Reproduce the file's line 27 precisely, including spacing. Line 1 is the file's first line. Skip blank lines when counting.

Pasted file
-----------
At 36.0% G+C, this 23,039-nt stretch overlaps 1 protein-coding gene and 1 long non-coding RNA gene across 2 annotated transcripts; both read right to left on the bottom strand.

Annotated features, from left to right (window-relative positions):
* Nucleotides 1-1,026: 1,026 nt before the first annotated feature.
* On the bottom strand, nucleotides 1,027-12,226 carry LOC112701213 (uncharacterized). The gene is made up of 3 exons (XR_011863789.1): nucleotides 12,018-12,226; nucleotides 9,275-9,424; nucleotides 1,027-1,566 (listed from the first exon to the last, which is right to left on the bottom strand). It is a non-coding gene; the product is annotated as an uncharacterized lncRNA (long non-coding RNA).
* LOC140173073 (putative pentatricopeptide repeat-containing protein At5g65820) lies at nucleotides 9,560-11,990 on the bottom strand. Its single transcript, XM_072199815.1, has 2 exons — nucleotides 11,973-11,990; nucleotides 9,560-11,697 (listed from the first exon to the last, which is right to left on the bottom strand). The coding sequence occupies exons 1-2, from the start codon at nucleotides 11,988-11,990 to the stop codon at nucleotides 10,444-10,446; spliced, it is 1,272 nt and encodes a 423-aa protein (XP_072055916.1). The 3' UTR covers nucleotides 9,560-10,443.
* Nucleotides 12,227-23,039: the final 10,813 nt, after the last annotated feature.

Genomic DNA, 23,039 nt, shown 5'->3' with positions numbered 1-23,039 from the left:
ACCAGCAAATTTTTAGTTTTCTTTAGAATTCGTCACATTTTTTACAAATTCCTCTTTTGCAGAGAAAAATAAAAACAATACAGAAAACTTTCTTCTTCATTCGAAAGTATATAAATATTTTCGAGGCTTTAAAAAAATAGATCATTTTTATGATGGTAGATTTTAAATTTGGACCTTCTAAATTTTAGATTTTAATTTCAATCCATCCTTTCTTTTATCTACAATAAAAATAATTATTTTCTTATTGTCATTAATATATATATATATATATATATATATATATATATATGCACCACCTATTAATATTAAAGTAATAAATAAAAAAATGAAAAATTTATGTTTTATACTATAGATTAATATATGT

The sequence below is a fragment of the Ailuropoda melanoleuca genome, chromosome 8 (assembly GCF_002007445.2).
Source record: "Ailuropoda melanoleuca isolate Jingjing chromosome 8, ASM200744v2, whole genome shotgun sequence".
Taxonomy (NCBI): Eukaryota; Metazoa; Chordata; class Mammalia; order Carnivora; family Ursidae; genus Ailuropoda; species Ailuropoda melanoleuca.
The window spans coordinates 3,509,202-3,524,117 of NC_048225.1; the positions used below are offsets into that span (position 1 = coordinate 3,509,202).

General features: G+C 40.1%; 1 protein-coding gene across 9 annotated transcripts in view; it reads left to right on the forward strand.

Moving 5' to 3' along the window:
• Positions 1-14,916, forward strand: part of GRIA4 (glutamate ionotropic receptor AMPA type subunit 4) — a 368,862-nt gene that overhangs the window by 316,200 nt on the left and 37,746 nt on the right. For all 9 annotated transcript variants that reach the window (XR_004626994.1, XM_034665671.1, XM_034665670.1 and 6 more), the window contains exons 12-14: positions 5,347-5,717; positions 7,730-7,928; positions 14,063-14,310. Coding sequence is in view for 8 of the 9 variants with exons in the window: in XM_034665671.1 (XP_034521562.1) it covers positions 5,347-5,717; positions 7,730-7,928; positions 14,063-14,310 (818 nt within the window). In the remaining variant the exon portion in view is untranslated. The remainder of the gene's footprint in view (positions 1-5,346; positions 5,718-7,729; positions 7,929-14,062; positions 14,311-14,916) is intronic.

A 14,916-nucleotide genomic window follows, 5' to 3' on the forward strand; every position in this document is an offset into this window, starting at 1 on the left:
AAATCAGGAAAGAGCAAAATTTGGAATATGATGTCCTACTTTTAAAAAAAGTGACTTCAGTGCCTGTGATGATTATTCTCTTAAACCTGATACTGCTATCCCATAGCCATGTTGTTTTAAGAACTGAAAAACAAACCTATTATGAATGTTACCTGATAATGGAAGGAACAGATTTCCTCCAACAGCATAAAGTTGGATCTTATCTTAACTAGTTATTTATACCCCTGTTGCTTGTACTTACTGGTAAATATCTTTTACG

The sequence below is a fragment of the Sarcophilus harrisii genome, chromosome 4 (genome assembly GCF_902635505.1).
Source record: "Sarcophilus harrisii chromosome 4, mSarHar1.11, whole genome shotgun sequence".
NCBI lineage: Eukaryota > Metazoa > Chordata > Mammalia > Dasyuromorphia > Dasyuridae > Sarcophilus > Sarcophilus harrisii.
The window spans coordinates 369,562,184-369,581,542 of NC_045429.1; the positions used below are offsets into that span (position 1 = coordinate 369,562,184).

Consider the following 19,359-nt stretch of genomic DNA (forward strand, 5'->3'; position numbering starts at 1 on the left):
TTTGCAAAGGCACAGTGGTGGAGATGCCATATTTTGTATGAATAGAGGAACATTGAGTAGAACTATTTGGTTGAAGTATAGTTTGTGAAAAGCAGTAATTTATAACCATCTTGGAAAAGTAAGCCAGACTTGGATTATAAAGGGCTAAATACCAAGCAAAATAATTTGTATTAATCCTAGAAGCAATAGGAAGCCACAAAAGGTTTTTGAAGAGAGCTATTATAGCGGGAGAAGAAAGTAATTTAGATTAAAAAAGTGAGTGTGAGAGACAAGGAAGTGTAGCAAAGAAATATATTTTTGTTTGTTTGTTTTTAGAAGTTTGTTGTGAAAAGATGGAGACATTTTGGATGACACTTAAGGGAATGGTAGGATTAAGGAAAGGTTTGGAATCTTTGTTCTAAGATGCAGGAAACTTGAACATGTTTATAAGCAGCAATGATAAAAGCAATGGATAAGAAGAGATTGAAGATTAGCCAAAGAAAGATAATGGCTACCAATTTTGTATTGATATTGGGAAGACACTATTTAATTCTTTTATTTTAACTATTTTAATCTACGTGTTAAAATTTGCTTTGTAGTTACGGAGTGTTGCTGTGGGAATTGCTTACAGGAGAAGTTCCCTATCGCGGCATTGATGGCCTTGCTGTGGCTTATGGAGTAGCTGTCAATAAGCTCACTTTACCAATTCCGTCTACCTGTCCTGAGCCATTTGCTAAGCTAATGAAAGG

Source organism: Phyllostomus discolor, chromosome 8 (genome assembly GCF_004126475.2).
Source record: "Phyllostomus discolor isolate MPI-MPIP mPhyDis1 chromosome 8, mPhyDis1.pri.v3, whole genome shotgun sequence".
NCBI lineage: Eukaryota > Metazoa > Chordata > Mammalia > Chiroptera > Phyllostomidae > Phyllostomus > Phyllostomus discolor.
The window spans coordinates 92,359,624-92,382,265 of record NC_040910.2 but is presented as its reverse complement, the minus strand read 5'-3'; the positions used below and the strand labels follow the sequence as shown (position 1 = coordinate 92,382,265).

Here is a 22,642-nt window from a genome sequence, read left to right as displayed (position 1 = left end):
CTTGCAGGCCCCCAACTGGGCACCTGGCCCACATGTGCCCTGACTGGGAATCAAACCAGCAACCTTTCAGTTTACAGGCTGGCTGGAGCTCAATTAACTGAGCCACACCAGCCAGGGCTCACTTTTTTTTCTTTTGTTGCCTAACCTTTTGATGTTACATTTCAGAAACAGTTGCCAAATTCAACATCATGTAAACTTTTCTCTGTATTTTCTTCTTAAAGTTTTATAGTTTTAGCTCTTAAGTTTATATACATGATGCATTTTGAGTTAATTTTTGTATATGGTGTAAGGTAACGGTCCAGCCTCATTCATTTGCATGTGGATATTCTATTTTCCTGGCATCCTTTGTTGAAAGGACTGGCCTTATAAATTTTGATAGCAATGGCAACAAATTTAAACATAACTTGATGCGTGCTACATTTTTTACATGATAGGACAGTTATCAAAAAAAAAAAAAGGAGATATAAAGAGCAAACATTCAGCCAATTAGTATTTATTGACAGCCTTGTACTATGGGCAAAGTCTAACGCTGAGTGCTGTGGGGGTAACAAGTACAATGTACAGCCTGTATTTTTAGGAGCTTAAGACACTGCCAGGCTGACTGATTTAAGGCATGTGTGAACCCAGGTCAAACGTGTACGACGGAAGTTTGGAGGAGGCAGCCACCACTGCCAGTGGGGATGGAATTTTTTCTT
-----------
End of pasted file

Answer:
The window spans coordinates 92,359,624-92,382,265 of record NC_040910.2 but is presented as its reverse complement, the minus strand read 5'-3'; the positions used below and the strand labels follow the sequence as shown (position 1 = coordinate 92,382,265).